Have you ever thought about what you might do if you won the lottery? Of course you have! Even if you’re not the type to throw money at these kinds of games, it’s only natural to see $100 million prizes and wonder what you might do with all that money. Every time a Powerball number gets particularly high, we tend to hear questions on this subject. Would you take the money all at once? Would you invest most of it? Would you let people know? Would you give any handouts? And most exciting of all: what would you prioritize buying?
For the most part, these questions are why people play. Most people who buy lottery tickets or enter other games with lucrative prize money are well aware that the odds of winning are just about as long as they could be. But people enter anyway, in part for the fun of daydreaming about that elusive jackpot win. In some cases, $1 or $2 can be well worth it for a few minutes of fantasizing that doesn’t feel quite one hundred percent pointless.
But if you’ve ever wondered what others would do, and how your priorities might stack up against theirs, we now have some answers. One site conducted a survey of would-be lottery winners and came up with some pretty interesting findings….
The first interesting result in the survey was that about 40 percent of people on average around the nation would prefer to keep their lottery winnings a secret. This is an understandable desire, to be sure. If a win becomes public knowledge, more people will want handouts, and you might even receive some unwanted media attention. But when you consider the fact that people around you would probably notice if you started adjusting your lifestyle to suit a $100 million or more pay day, it’s surprising that so many people would still want to keep their winnings secret.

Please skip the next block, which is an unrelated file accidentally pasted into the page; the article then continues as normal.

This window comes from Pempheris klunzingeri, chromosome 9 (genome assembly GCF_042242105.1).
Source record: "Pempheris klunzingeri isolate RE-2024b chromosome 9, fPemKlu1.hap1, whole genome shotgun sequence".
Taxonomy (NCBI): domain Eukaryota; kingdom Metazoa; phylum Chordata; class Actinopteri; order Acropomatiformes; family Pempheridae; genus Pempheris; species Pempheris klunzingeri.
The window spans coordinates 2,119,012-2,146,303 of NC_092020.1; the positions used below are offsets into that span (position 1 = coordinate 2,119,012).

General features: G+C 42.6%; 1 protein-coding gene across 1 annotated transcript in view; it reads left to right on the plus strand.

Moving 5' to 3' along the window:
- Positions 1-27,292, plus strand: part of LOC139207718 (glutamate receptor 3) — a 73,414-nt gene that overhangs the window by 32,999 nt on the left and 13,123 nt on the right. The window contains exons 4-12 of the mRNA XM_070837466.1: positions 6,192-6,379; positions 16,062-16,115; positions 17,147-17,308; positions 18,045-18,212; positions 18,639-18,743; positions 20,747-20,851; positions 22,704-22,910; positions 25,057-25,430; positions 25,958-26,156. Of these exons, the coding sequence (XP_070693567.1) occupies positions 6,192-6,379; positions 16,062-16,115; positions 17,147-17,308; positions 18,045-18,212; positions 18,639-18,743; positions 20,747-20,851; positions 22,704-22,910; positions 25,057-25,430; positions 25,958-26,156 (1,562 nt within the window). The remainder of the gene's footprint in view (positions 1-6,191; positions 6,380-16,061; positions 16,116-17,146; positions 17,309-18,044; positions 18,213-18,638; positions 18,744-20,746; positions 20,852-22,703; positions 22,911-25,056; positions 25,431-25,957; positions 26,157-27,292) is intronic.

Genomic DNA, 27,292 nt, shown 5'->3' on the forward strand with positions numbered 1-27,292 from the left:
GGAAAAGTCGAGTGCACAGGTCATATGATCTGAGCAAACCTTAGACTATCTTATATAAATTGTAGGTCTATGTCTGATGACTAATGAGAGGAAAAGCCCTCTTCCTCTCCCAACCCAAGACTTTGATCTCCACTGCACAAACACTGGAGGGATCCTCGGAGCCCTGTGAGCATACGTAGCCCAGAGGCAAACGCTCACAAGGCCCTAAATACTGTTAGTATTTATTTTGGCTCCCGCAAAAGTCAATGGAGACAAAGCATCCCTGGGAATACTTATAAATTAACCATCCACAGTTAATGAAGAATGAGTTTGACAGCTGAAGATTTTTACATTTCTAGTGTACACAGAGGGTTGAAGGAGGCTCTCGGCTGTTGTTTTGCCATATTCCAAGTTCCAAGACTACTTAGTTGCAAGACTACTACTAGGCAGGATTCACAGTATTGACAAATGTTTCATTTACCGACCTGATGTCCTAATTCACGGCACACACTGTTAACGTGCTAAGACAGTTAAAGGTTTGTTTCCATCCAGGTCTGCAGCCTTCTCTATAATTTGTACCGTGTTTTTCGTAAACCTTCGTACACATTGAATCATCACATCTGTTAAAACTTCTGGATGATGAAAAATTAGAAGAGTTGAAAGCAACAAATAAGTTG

The second and arguably most fascinating finding was that millennials would handle their lifestyles significantly differently than previous generations. Among baby boomers and generation X’ers, fewer than 25 percent would choose to keep working or go back to school if they received lottery winnings. With millennials, however, both numbers are over 30 percent. That still leaves a lot of young people who would simply choose to retire and enjoy their winnings; but more millennials appear to be interested in pursuing their interests regardless of wealth, whether that means seeking further education or continuing to work on careers.
It was also somewhat surprising to see how people would divide portions of their winnings when it comes to gifting. 10 different ranges of money were provided to survey responders, and they were asked to choose which range defined what they’d choose to gift, first to family and then to friends. And in both cases, the $200,000 – $500,000 range was by far the most popular response (based on a $100 million total prize). That’s a little more generous than a lot of people might expect, but it was also somewhat puzzling to see one response out of 10 as such a clear popular favorite.
And finally, the survey also got into some of the fun stuff, such as what cars respondents might purchase, or where they might travel. Perhaps unsurprisingly, Tesla won by a pretty clear margin, as the top choice of nearly 14 percent of responders. The next closest car out of 10 possibilities was Ford at 8.2 percent. As for travel, the survey turned out less specific numbers, but Japan and Italy placed as the top two wanderlust destinations for both men and women. Men had Japan first while women opted for Italy, but these were the consensus top two destinations.
All of this has to get you thinking more about the specifics of how you’d handle a life-altering fortune. Would you want to keep the winnings a secret? Would you quit your job or consider a return to school? How much might you give out to friends and family members? And finally, what would you buy and where would you go?
If only such prizes were easier to come by….